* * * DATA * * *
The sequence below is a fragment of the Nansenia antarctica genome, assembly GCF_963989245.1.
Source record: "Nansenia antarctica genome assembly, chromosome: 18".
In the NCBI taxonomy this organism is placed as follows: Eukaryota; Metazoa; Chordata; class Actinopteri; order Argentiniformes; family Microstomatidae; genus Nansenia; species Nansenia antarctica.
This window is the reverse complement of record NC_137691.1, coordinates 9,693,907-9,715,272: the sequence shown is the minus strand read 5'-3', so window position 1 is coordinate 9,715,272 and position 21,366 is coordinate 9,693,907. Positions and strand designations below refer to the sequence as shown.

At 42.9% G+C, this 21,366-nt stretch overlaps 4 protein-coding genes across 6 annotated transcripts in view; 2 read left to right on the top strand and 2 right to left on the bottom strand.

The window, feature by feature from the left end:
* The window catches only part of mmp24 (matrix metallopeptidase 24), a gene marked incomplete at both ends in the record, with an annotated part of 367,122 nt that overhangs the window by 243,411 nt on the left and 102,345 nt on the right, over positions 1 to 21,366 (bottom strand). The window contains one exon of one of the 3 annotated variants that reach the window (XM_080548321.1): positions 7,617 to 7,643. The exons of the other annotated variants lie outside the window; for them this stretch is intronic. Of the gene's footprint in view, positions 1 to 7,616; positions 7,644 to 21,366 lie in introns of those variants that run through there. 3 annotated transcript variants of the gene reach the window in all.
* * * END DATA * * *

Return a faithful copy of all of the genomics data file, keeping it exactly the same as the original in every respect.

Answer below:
The sequence below is a fragment of the Nansenia antarctica genome, assembly GCF_963989245.1.
Source record: "Nansenia antarctica genome assembly, chromosome: 18".
In the NCBI taxonomy this organism is placed as follows: Eukaryota; Metazoa; Chordata; class Actinopteri; order Argentiniformes; family Microstomatidae; genus Nansenia; species Nansenia antarctica.
This window is the reverse complement of record NC_137691.1, coordinates 9,693,907-9,715,272: the sequence shown is the minus strand read 5'-3', so window position 1 is coordinate 9,715,272 and position 21,366 is coordinate 9,693,907. Positions and strand designations below refer to the sequence as shown.

At 42.9% G+C, this 21,366-nt stretch overlaps 4 protein-coding genes across 6 annotated transcripts in view; 2 read left to right on the top strand and 2 right to left on the bottom strand.

The window, feature by feature from the left end:
* The window catches only part of mmp24 (matrix metallopeptidase 24), a gene marked incomplete at both ends in the record, with an annotated part of 367,122 nt that overhangs the window by 243,411 nt on the left and 102,345 nt on the right, over positions 1 to 21,366 (bottom strand). The window contains one exon of one of the 3 annotated variants that reach the window (XM_080548321.1): positions 7,617 to 7,643. The exons of the other annotated variants lie outside the window; for them this stretch is intronic. Of the gene's footprint in view, positions 1 to 7,616; positions 7,644 to 21,366 lie in introns of those variants that run through there. 3 annotated transcript variants of the gene reach the window in all.